Over the last four years, Woods is 10th in targets (483) and Kupp is 20th (407), and that’s only a fraction of the total number of McVay routes that they’ve run since 2017. Woods-Kupp, Thomas-Kamara, and Travis Kelce-Tyreek Hill are the only teammates in the top-20 of that list who’ve played together in each of the last four seasons.
Tyler Higbee enters year five under Sean McVay
The Rams keep spending fourth round picks on tight ends, and this year we’ve already heard more about Jacob Harris through OTAs than we did about Brycen Hopkins during his entire rookie campaign. However, McVay continues to be effusive in praise that Higbee is a “complete tight end” and there’s at least one thing that is true about him: He’s completely available.
Dating back to his first year under McVay, Higbee has played in 62 of a possible 64 games. The only other tight end in the NFL to play in 62 games and to have at least 100 targets is Kelce. The only other tight end to even play in more than 55 games and to get at least 100 targets in that time is Kyle Rudolph.
My ideal scenario for Higbee is that he is more consistent — his stats tend to get inflated by a few monster performances per season — but he’s got the availability and he’s actually still a more productive player than many of his peers at the position.
With Rudolph leaving the Vikings, Jonnu Smith leaving the Titans, and Zach Ertz potentially leaving the Eagles soon, Higbee will become one of the longest-tenured starting tight ends in the NFL in 2021.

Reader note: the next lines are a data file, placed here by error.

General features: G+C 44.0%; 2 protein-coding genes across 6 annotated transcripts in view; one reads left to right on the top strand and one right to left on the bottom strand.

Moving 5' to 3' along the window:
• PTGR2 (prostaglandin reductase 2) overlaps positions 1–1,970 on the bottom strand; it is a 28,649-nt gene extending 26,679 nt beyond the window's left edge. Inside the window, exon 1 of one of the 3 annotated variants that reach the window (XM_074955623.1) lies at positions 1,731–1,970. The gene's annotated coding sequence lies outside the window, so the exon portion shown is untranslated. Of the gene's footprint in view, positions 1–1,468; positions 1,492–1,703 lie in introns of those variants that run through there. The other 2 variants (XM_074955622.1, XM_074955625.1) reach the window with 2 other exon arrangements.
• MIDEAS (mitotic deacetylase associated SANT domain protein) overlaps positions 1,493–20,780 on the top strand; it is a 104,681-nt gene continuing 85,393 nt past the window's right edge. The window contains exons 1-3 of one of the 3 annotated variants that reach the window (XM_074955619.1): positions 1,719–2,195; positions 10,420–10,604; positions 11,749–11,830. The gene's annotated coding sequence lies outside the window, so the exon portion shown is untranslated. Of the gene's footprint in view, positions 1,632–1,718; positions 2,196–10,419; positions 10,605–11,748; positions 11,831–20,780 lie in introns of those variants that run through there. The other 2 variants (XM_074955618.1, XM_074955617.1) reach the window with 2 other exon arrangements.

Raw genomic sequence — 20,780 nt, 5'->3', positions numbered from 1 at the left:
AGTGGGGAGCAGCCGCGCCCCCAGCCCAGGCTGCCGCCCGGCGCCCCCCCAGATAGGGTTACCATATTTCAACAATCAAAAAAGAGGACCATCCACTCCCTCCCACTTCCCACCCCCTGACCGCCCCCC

The bookend tackles enter their fifth season with Sean McVay
Let’s say you could use magic to crystalize Andrew Whitworth’s age at 35 (turning 36) when he signed with the Rams in 2017, and he remained that same age today, Whitworth would still be tied as the oldest offensive tackle in the NFL. Seattle’s Duane Brown is 35, turning 36 in August.
Without magic (but still kind of with magic), Whitworth is turning 40 in December.
Look around the NFL rosters, like I just have, and you’ll find that many starting tackles were drafted in the last three years, whereas many others just plugged in veterans because of free agency, trade, or retirement. There are only a few exceptions, including the Rams.
The Saints return Terron Armstead and Ryan Ramczyk for a fifth season together as the tackles, there is perhaps no greater duo at the position in the NFL. It will be interesting to see how that offensive line is rated without Drew Brees and his ability to make everybody look better.
The Cowboys return Tyron Smith and La’El Collins at the tackle spots, though last season the duo played a combined two games. So we have to strike 2020 from the record.
Whitworth missed half of 2020, Rob Havenstein missed half of 2019, but otherwise they’ve been a reliable, durable, fairly consistent pairing that few teams have enjoyed for a run as long as this one.
No offensive tackle was better as a run blocker than the Rams’ Rob Havenstein in 2018! pic.twitter.com/4iopK6Stcu— PFF (@PFF) June 6, 2019
So when Stafford goes under center next season, he should have a starting tackle duo that dates back to 2017, a starting wide receiver duo that dates back to 2017, a tight end who started his Rams career in 2016, a left guard going into his third year as a starter, a center who is going into his third season with McVay, albeit at a new position, and more current-team experience among the offensive line depth than most teams.
Perhaps the closest thing to the “new guys” would be Cam Akers, maybe the most exciting weapon on offense entering 2021, and DeSean Jackson, who is anything but “new” to the NFL.
And, of course, Matthew Stafford.